Two BLM activists are charged with an 18-count indictment including wire-fraud associate with another charitable group, conspiracy and making false statements to a mortgage company. It comes after BLM has faced on-going controversy over a worrying lack of financial transparency.
Monica Cannon-Grant, 41 and her husband Clark Grant, 38, allegedly used chunks of the funds they collected for their non-profit organization Violence in Boston, which amounted to around $1m in total, to splash out on meals at Bubba Gump Shrimp Co., hotels, car rental, nail salon treatments, and vacation travel.
Cannon-Grant’s yearly salary mysteriously sky-rocketed from $25,000 in 2020 to $170,000 in 2021, and the charity leader allegedly paid herself a cool $2,700 a week.
Last year, she dished out for a luxurious $450,000 five-bed house in Taunton, Massachusetts.
A prominent BLM activist who regularly made public speeches on the group’s behalf, Cannon-Grant founded the charity Violence for Boston in 2017, but like many small, African-American based orgnizations, funding and attention rose significantly after the controversial killing of George Floyd in 2020.
The allegations made against Cannon-Grant and her husband include the pair using a $6000 donation to their cause from Suffolk District Attorney’s office in 2019 which was supposed to help fund a camp for youths at risk of falling into a criminal lifestyle;
“to give these young men exposure to communities outside of the violence riddled neighborhoods that they navigate daily’ and give them exposure to activities focused on community-building and coping techniques”, said the proposal for the grant.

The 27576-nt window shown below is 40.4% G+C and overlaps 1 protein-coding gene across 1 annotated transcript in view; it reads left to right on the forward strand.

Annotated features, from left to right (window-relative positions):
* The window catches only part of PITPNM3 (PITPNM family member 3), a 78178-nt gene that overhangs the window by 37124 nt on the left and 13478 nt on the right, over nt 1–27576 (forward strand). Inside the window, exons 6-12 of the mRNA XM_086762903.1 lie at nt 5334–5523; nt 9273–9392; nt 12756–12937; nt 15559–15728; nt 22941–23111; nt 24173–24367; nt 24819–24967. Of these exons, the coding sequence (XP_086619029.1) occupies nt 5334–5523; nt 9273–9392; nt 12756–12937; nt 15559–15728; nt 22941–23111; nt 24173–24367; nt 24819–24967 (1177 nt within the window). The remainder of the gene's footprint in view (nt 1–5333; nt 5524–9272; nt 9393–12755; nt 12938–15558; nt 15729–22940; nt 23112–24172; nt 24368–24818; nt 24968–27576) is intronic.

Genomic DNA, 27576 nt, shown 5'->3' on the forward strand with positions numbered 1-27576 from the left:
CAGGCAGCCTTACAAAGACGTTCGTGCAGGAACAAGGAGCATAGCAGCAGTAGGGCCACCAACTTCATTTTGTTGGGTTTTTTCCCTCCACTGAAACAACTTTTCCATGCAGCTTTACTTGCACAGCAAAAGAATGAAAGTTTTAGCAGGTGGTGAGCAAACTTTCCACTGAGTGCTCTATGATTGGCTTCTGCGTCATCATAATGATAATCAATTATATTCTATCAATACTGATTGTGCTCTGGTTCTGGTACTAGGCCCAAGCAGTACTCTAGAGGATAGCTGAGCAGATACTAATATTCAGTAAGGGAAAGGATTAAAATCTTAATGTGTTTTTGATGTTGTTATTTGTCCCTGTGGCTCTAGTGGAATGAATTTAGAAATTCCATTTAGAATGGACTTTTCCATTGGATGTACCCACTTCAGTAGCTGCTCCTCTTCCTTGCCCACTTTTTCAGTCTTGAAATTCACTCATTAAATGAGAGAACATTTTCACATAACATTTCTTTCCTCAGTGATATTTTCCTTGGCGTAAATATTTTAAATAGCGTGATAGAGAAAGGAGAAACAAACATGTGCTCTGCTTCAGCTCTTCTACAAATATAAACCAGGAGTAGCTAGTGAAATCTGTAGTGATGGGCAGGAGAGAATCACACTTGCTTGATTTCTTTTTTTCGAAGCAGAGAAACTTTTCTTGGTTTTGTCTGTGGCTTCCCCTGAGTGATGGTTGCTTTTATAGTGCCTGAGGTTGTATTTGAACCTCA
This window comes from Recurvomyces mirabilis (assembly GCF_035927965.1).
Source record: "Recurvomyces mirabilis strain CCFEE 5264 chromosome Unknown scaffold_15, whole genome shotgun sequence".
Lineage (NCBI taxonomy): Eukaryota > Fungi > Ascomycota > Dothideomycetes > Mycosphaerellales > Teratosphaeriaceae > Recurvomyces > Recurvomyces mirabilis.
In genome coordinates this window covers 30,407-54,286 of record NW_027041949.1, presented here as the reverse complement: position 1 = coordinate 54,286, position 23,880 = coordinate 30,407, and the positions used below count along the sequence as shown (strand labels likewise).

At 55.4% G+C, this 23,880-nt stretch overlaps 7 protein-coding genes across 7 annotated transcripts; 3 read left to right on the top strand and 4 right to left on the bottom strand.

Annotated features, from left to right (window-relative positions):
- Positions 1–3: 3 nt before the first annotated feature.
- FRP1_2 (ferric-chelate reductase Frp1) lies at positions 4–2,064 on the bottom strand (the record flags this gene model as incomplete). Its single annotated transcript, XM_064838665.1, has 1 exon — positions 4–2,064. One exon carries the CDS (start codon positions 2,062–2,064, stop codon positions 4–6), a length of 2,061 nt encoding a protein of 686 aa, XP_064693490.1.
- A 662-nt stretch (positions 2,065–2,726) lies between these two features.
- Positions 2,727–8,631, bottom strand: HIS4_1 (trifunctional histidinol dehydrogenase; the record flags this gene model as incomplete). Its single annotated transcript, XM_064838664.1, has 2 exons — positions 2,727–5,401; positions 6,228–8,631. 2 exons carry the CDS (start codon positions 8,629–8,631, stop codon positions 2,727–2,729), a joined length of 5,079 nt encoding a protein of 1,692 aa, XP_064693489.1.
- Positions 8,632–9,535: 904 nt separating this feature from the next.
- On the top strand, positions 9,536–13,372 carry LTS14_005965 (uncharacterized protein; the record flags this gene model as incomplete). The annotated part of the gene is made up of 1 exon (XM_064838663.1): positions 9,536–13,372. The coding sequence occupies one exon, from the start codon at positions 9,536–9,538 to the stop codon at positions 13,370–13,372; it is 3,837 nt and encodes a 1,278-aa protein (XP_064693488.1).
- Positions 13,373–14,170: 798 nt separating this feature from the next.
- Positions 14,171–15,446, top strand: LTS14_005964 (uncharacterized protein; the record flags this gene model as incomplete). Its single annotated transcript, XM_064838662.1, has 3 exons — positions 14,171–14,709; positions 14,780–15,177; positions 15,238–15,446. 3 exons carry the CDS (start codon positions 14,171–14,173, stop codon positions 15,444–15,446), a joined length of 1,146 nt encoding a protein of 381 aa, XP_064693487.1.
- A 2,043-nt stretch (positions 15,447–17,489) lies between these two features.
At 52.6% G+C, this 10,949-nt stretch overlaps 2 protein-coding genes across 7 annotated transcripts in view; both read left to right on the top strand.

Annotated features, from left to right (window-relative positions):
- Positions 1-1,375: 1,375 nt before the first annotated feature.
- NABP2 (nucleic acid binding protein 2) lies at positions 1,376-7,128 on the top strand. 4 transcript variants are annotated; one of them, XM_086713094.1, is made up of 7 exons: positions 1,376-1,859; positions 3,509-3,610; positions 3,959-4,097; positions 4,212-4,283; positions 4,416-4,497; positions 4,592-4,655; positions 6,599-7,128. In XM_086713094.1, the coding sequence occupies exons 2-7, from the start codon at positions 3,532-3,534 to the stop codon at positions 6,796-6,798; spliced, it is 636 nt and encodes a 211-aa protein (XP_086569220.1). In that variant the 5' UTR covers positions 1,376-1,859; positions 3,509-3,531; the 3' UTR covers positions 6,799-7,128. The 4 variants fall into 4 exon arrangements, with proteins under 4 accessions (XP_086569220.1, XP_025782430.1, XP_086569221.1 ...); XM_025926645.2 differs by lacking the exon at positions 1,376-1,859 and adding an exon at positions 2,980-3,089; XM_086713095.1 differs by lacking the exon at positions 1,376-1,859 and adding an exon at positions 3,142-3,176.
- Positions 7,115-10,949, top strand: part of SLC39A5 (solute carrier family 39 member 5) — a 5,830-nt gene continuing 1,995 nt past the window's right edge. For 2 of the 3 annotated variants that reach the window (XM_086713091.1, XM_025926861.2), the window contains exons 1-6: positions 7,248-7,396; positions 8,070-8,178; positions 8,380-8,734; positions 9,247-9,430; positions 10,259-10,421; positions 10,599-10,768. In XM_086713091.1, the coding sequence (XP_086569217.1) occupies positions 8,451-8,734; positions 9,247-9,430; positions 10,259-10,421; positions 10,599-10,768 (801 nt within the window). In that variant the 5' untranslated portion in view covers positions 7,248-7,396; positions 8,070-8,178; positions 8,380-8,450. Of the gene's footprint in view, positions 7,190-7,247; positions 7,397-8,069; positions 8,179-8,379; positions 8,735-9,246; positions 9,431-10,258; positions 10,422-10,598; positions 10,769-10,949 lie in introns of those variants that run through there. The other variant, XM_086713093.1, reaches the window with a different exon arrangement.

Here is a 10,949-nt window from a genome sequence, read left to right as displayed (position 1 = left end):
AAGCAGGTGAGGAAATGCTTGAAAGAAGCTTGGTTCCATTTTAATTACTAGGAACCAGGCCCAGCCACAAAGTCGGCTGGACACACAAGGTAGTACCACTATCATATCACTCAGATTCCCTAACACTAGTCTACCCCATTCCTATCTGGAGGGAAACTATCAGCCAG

Instead, prosecutors say Cannon-Grant and her husband treated themselves to numerous meals at Bubba Gump Shrimp Co, visits to a nail salon, car rentals, grocery shopping, dinners at Shake Shack and a further $1,200 on a 3-day vacation to Maryland.
In addition to this, it is claimed the couple attempted to collect $100,000 in Pandemic Unemployment Assistance benefits despite having undeclares sources of income. For this, she was charged with illegally obtaining around $67,950 in unemployment benefits.
“Unemployment caught my ass. Asked me to provide documents by June unless I’ll have to pay it all back,” she texted her husband in March 2021 upon realizing she had been caught out.
The couple also allegedly lied to a mortgage lending agent by claiming that Violence for Boston’s assets were their own, and in 2017, snatched $3000 out of a $10,000 fund for poor kids, instead using it to pay their rental costs.
Cannon-Grant, who was ironically once named Bostonian of the Year by the Boston Globe newspaper, and her husband were arrested at her luxurious home last week. The pair were in court on Monday to answer the allegations against them.
Judge Judith Dein ruled Cannon-Grant could continue to work for Violence for Boston but must not be involved in the charity’s finances. She was released on her own recognizance.
Speaking of the court’s decision, Cannon-Grant’s attorney, Robert Goldstein said:
“We are extremely disappointed the government rushed to judgment here,”
“VIB and Monica have been fully cooperating and their production of records remains ongoing. Drawing conclusions from an incomplete factual record does not represent the fair and fully informed process a citizen deserves from its government, especially someone like Monica who has worked tirelessly on behalf of her community. We remain fully confident Monica will be vindicated when a complete factual record emerges.”